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Price-to-Book and Value Investing

By on April 12, 2012 in Money

Price-to-Book and Value InvestingWarren Buffett learned his core investing principals from the highly successful value investor, Benjamin Graham. One of the core principals that made both men (and their firms) incredibly wealthy was that of price-to-book ratio and how it integrates into value investing.

What is Value Investing?

There are two main ideas about investing in individual companies: to go after fast growing companies that will continue to grow (and thus the stock price will go up) or to find companies whose shares have been beaten down due to poor management or results in hopes that they will recover. The first method is growth investing, the latter is value investing. Warren Buffett is a strong value investor. He invests in what he can understand, so he stays away from tech stocks and buys boring but profitable companies like insurance and soda companies.

What is Price-to-Book?

Price-to-book is a ratio that shows, as a percentage, the difference between the stock market’s value of the company to the book value of the company.

Book value is the value of the company “on the books”; that is, on the balance sheet. Book value is the difference between the company’s assets and its liabilities. The question is if you had to liquidate the company completely and sell off literally everything it owns, would you be able to cover all of the liabilities and debts? That value is the book value.

How to Calculate Price-to-Book Ratio

Price-to-book ratio then contrasts the stock market’s value of the firm to the book value. To do this, the book value is divided by the number of shares outstanding as listed on the balance sheet. This gives a book value per share which is then contrasted with the current share price on the stock exchange.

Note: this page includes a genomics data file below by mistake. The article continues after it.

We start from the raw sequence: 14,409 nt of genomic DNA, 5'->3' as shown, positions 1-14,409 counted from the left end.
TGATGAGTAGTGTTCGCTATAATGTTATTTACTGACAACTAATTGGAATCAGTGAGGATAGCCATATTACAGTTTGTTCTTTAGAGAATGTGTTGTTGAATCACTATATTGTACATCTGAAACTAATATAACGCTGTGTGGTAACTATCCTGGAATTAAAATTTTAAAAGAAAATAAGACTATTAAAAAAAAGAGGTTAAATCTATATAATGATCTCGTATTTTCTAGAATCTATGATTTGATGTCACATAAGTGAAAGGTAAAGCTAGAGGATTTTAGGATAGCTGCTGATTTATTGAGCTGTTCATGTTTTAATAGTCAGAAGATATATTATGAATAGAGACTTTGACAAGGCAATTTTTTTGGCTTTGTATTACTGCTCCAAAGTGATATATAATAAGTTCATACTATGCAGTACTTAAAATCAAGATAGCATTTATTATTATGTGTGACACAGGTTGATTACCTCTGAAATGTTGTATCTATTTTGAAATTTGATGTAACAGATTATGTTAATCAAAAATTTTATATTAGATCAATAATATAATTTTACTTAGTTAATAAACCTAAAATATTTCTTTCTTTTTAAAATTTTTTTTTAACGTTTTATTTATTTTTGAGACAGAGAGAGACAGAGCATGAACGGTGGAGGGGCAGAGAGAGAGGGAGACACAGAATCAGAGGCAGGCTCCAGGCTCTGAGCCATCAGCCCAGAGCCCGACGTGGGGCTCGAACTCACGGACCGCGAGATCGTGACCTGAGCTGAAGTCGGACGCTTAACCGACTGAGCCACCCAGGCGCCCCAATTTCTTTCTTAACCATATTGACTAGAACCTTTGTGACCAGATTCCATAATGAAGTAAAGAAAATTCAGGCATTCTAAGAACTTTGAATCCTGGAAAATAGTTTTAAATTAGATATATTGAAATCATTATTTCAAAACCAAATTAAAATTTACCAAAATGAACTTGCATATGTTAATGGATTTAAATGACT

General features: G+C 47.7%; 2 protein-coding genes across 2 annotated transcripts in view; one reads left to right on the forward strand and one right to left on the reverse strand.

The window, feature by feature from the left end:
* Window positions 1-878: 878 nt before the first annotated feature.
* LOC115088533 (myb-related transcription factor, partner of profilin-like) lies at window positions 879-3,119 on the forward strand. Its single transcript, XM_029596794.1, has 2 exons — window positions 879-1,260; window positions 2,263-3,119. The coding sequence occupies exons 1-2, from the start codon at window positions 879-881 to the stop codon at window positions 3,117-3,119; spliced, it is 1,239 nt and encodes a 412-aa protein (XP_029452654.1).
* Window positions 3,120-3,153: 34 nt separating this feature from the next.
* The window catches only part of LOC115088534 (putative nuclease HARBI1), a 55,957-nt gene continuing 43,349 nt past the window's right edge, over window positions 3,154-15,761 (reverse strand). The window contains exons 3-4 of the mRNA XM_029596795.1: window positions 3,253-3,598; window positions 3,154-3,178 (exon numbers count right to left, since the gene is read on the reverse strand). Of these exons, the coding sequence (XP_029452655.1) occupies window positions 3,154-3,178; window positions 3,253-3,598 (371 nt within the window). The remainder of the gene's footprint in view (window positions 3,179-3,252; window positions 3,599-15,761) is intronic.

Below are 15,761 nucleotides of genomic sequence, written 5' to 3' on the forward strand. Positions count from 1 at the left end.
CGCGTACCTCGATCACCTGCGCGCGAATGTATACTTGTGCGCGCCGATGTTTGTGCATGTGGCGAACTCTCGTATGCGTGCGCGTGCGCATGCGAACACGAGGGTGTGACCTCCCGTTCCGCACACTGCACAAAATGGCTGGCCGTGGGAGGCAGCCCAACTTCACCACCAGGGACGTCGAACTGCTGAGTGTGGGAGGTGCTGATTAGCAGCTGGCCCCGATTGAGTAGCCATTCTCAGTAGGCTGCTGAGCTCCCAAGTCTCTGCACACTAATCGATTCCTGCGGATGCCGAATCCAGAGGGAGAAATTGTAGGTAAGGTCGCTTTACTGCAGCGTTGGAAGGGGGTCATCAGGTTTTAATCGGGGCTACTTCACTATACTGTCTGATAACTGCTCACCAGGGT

To calculate price-to-book ratio (also known as P/B ratio), simply divide the current share price by the price-to-book (per share) price. For example, a company with $50 million in assets, $40 million in liabilities, 5 million shares outstanding, trading at $10 per share has a P/B ratio of 5.0. ($50 million minus $40 million = $10 million in book value. Divided by 5 million shares outstanding is $2 per share in book value. $10 per share on the market divided by $2 per share in book value = a P/B ratio of 5.)

Why is P/B Ratio Important to Value Investors?

The price-to-book ratio is an easy way to tell how undervalued a company is. If a firm is trading for only 75% of its book value on the stock market an investor, in theory, could buy all of the shares of the company, sell off all of the assets for top dollar, and generate a 25% return.

This usually means the market believes either the firm is overstating its assets (as some banks with mortgages on their books might be right now), understating its liabilities, or in general believes the firm is so poorly run that the return generated on the assets the firm has won’t be worth as much in the future.

Obviously there are risks to investing in companies with low P/B ratios, especially those under 1.0 (less than 100% of book value). The market is very efficient and it isn’t a real secret that the company is undervalued compared to its assets. The discounted share prices are there for a reason: bad news about the company or industry, poor management, poor results, and so on. But value investors look for good companies that can return to their former glories. A value investor sees a company trading for less than its book value as something with a built in margin of safety. At the end of the day if the trades doesn’t work out, the company can be liquidated and investors will get a return on their investment. That margin of safety is not often found in stocks, and is a draw for investors, especially if they can get a dividend to go with the cheap share price.

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